By Joseph Donnelly, Caritas delegate at the United Nations in New York
No matter what your source of reading was this week, the primary question being asked repeats itself almost as if we simply don’t understand it. It seems to assume there is an absolutely clear answer. “What impact has the terror attacks on the USA on Tuesday, September 11, 2001, had during these last ten years?”
It is the same question looming large everywhere you go. And it inserts itself with even greater specificity when you take it global. We ask is the common good any closer to being realised?
As a solemn ceremony commemorating the tenth anniversary of 9/11 unfolded at the General Assembly Hall at United Nations headquarters in New York City, there is the same question. While Member States from four corners of the world pause, they are simultaneously bent over like question marks themselves – what impact?
Impacts from 9/11 are felt daily within United Nations. It intends to be ‘The House of the Peoples’, as its charter starts: We, The Peoples. Tens of thousands of people, hundreds of thousands if you include all staff. From Midtown Manhattan to Katmandu, there is massive human and civil energy which multiplies acts of humanitarian and development assistance. But still, it is simply not enough yet. We need another billion dollars today so hunger is faced faster. We will need no more resolutions or proposals if human dignity is absolutely safeguarded.
Part of the UN reform which is part of follow-up from September 11th has been greater access of civil society to have significant participation with Member States at both the Security Council and General Assembly. With nearly unbearable demands from natural and humanitarian crises from Japan to Haiti, Bangladesh to Zimbabwe, a world in need demands more partners, local and global, from every sector of society.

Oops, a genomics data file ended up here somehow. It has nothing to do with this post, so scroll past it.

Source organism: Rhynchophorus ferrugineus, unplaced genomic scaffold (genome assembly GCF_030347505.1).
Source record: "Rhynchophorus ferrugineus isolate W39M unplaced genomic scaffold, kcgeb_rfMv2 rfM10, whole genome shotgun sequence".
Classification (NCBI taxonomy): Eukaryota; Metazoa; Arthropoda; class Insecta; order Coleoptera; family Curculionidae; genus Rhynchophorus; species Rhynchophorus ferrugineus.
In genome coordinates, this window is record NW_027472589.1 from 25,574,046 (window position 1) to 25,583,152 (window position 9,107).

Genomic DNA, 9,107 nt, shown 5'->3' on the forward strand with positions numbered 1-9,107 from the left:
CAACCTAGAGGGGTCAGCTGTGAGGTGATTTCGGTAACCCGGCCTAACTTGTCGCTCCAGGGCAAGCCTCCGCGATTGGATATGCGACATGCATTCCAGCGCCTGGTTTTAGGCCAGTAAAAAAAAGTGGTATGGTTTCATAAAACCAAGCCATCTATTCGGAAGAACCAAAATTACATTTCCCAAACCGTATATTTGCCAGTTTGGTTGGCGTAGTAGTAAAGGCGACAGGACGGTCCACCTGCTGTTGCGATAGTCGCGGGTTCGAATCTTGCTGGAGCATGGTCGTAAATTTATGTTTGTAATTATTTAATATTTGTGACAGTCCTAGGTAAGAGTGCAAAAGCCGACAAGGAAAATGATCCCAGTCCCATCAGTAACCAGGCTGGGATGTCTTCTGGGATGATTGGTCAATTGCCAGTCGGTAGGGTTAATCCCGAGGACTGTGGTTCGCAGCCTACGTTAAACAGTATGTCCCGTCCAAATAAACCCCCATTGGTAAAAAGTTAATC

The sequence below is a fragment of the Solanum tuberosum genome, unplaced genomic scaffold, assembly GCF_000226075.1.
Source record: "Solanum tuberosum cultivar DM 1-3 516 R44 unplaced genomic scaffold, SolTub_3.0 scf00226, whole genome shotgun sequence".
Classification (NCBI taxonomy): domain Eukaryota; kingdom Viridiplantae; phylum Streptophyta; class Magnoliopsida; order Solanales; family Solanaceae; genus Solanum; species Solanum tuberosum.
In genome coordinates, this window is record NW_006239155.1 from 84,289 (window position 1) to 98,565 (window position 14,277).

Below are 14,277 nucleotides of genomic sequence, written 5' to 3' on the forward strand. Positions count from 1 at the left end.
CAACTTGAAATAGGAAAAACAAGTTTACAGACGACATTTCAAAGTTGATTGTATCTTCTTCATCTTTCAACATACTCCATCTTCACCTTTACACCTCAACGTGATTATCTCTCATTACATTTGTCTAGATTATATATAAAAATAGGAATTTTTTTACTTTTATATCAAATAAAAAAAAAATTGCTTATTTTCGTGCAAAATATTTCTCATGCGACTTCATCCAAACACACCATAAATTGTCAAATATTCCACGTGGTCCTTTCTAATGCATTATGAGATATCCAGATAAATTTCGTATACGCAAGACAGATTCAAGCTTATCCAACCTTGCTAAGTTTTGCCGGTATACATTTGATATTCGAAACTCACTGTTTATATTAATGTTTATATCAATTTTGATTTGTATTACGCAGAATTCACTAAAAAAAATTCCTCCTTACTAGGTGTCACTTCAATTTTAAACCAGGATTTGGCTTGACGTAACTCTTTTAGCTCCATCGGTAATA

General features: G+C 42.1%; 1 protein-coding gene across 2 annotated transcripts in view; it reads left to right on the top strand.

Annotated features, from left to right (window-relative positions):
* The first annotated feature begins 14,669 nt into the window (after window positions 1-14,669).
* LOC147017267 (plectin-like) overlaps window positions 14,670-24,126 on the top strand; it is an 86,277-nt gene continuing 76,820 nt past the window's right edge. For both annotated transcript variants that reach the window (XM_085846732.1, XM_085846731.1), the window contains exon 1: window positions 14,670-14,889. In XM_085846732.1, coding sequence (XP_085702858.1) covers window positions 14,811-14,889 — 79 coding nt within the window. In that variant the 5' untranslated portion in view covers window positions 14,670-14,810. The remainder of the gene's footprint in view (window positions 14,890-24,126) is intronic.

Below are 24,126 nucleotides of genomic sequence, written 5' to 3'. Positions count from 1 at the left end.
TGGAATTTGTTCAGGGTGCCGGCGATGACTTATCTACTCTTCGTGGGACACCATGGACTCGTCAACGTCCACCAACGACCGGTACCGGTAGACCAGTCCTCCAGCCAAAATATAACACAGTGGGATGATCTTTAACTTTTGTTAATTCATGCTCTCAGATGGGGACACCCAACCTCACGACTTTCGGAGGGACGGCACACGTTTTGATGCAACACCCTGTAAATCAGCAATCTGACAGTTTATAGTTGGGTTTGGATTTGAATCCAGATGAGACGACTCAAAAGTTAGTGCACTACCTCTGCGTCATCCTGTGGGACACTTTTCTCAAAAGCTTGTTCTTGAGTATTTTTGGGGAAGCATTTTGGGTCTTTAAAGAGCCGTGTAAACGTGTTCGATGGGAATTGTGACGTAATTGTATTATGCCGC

Progress is far from consistent. UN Secretary General constantly calls on all to be united for great global good. It will take awhile longer to be consistent and substantive in these new transparent partnering ways, but it is the only way forward. With this new experimenting dynamic comes calls for mutual accountability. What are we doing together?
This kind of global partnership, number 8 on the list of MDGs, is a mechanism to absorb both the gross damage to our fragile world and the sustainable power we can collectively manage more responsibly to build back better honestly.
We know billions of dollars matched with millions of experts, volunteers, others meet communities all over the face of this Earth from famines to floods, from farms to factories, working to sustain that human spark to hold on and hope.
Yet, is it still true that what’s local is global? What’s global is local? Too many are pulling away from multi-lateralism, finding refuge in bigger fences, even as multinational meetings, summits, declarations hold onto the language.
As a native New Yorker with grandparents who immigrated to these urban shores, I grew up in a community of great diversity with deep family roots educating us with growing senses of responsibility, service and tolerance. Much of NY still is that way. From church to sports, from schools to jobs, our parents witnessed what can always be achieved with dignity.
That intensely woven fabric of being human, of willfully belonging to one another was what specifically sustained me and those around me that awful Tuesday ten years ago. It has not diminished. It has flourished with its wounds and losses. Countless tears have fallen, but often now from the rebuilding.
Humbly, I recall too that the victims of 9/11 were people from 90 countries. The common language we still share: sacrifice, suffering, solidarity builds up inner dignity with justice for all. The only way to be grateful to God for our lives is to live with absolute respect and unconditional compassion for every human being, everywhere.
No time to waste – being one human family wherever we are. We must be the urgent change we seek if we sincerely wish to have positive impacts.
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Secretary General: Michel Roy
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